The paranoid style

Robert D. Novak tells us about the republication of a book from 1965 by Richard Hofstadter entitled The Paranoid Style in American Politics (Vintage).

He described the paranoid politician viewing his adversary as “sinister, ubiquitous, powerful, cruel, sensual, and luxury-loving.” As a liberal, Hofstadter was writing about Barry Goldwater’s 1964 takeover of the Republican Party, but he acknowledged that the syndrome “is not necessarily right-wing.”

As Novak shows in his column, this style of projecting your opponents as evil, all-controlling conspirators is being increasingly adopted today by the Left.

Now just because a person is paranoid doesn’t mean everybody is NOT out to get him, but the demonizing of people we disagree with is surely a problem in today’s discourse and not just in politics. Isn’t this a serious moral problem today, preventing us from loving and serving our neighbors, including the neighbor who is our enemy but whom we are still enjoined to love?

UPDATE: Let me add some more thoughts: Of course we Christians believe that evil is real and pervasive in sinful human beings. Also that demons are real and that behind earthly woes lie spiritual powers and principalities. But human beings, however depraved, are not demons, are they? They are enslaved to the great demon, but God so loved the denizens of this fallen world that He died for them to give them liberty. Doesn’t this imply that we should look at sinners with pity and not just with hostility, lamenting their doom and hoping for their salvation?

About Gene Veith

Professor of Literature at Patrick Henry College, the Director of the Cranach Institute at Concordia Theological Seminary, a columnist for World Magazine and TableTalk, and the author of 18 books on different facets of Christianity & Culture.

  • http://www.brandywinebooks.net Lars Walker

    Very true, but it seems to me this is particularly complicated today. Today is the first time in our history that American politicians have openly advocated immorality and antinomianism. To speak the truth, one must in fact accuse the opposition of advocating evil.

  • http://www.brandywinebooks.net Lars Walker

    Very true, but it seems to me this is particularly complicated today. Today is the first time in our history that American politicians have openly advocated immorality and antinomianism. To speak the truth, one must in fact accuse the opposition of advocating evil.

  • WebMonk

    “As Novak shows in his column, this style of projecting your opponents as evil, all-controlling conspirators is being increasingly adopted today by the Left.”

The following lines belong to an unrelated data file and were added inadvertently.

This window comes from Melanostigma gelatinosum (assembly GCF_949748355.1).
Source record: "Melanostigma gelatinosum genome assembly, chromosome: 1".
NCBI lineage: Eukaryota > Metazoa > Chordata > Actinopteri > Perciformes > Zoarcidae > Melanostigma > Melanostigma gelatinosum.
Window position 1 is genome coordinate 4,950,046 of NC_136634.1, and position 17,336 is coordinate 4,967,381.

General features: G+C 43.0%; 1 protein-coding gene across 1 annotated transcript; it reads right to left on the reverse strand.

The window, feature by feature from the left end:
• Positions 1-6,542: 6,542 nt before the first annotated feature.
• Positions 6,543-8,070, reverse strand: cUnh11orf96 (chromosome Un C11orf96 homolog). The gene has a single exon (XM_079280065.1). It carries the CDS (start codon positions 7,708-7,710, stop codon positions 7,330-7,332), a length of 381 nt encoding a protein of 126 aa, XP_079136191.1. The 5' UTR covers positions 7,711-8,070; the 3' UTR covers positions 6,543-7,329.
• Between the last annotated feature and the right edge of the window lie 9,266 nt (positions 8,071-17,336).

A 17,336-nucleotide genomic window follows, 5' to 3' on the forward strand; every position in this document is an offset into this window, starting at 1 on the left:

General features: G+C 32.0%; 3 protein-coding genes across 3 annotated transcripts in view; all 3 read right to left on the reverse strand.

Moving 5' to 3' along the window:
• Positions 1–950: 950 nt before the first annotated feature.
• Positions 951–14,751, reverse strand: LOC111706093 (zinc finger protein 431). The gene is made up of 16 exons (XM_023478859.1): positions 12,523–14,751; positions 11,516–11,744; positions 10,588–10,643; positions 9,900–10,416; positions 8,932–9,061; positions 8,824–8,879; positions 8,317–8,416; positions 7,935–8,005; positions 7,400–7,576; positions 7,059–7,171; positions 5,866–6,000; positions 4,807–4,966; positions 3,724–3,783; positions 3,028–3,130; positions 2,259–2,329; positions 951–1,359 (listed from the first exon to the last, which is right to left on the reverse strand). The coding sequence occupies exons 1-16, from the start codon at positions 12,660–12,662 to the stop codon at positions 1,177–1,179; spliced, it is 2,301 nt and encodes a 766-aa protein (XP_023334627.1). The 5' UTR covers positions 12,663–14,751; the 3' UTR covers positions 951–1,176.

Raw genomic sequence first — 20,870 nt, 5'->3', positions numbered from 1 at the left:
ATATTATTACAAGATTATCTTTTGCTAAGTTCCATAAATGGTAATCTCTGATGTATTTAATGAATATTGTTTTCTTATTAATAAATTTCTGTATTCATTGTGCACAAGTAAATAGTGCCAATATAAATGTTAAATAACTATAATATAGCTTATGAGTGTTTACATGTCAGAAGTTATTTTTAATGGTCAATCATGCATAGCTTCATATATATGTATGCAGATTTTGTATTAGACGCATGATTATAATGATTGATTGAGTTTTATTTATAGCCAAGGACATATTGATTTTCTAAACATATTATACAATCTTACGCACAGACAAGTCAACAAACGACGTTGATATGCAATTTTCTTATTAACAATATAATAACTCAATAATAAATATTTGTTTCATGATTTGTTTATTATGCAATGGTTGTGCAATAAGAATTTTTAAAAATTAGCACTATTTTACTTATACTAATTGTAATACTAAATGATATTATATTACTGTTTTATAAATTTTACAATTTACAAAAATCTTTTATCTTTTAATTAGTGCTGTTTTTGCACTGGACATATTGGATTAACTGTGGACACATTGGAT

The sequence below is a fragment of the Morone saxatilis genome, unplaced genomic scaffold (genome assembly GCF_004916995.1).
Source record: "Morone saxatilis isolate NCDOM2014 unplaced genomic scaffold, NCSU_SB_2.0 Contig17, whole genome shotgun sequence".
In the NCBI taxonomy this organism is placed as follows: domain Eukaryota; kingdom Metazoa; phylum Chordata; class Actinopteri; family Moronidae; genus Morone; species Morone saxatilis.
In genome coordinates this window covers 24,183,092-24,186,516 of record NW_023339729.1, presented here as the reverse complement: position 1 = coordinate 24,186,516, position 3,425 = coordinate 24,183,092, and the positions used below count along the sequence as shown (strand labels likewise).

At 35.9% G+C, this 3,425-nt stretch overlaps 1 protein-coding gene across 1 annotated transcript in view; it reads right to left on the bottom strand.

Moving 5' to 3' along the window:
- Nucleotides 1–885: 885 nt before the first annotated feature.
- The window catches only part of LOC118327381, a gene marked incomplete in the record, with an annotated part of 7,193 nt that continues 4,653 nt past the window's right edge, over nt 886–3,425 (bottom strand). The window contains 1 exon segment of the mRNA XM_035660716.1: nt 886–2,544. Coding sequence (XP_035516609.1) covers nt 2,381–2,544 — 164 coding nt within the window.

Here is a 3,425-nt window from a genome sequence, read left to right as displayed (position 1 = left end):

Cough. Cough. *bullsh*** Cough.

    It’s used by both sides. Does he have his head in the sand? The rhetoric about Obama and Clinton is just as bad as what’s being said about McCain and Bush.

    And this isn’t anything new. Novak needs to go back 100 or 200 years and read some of the political fights that went on then. We are holding polite tea-parties in comparison!

    We accuse people of advocating evil now. Ha! Nothing but lightweight, namby-pamby statements!

    I’ve read dozens of old political editorials that very literally claimed the opponents were inhabited by Satan, were having direct dealings with him, or were personally murdering people. Not in exaggerated, obvious over-statements either – these were MSM articles that very seriously stated certain people were in league with Satan and practicing the darkest of dark magiks because of the positions they held, or were out killing babies and vagrants and hiding their actions with their influence.

  • WebMonk

    “As Novak shows in his column, this style of projecting your opponents as evil, all-controlling conspirators is being increasingly adopted today by the Left.”

    Cough. Cough. *bullsh*** Cough.

    It’s used by both sides. Does he have his head in the sand? The rhetoric about Obama and Clinton is just as bad as what’s being said about McCain and Bush.

    And this isn’t anything new. Novak needs to go back 100 or 200 years and read some of the political fights that went on then. We are holding polite tea-parties in comparison!

    We accuse people of advocating evil now. Ha! Nothing but lightweight, namby-pamby statements!

    I’ve read dozens of old political editorials that very literally claimed the opponents were inhabited by Satan, were having direct dealings with him, or were personally murdering people. Not in exaggerated, obvious over-statements either – these were MSM articles that very seriously stated certain people were in league with Satan and practicing the darkest of dark magiks because of the positions they held, or were out killing babies and vagrants and hiding their actions with their influence.

  • Susan aka organshoes

    One difference today, though, is that society presumes we’re more highly evolved, or at least more thoroughly informed, than ever before.
    This should give evidence to our depraved condition, that we still rally to the most ridiculous, and really irrelevant claims, in reaching political decisions.
    Ignorance truly is a willful act; a preferred state.

  • Susan aka organshoes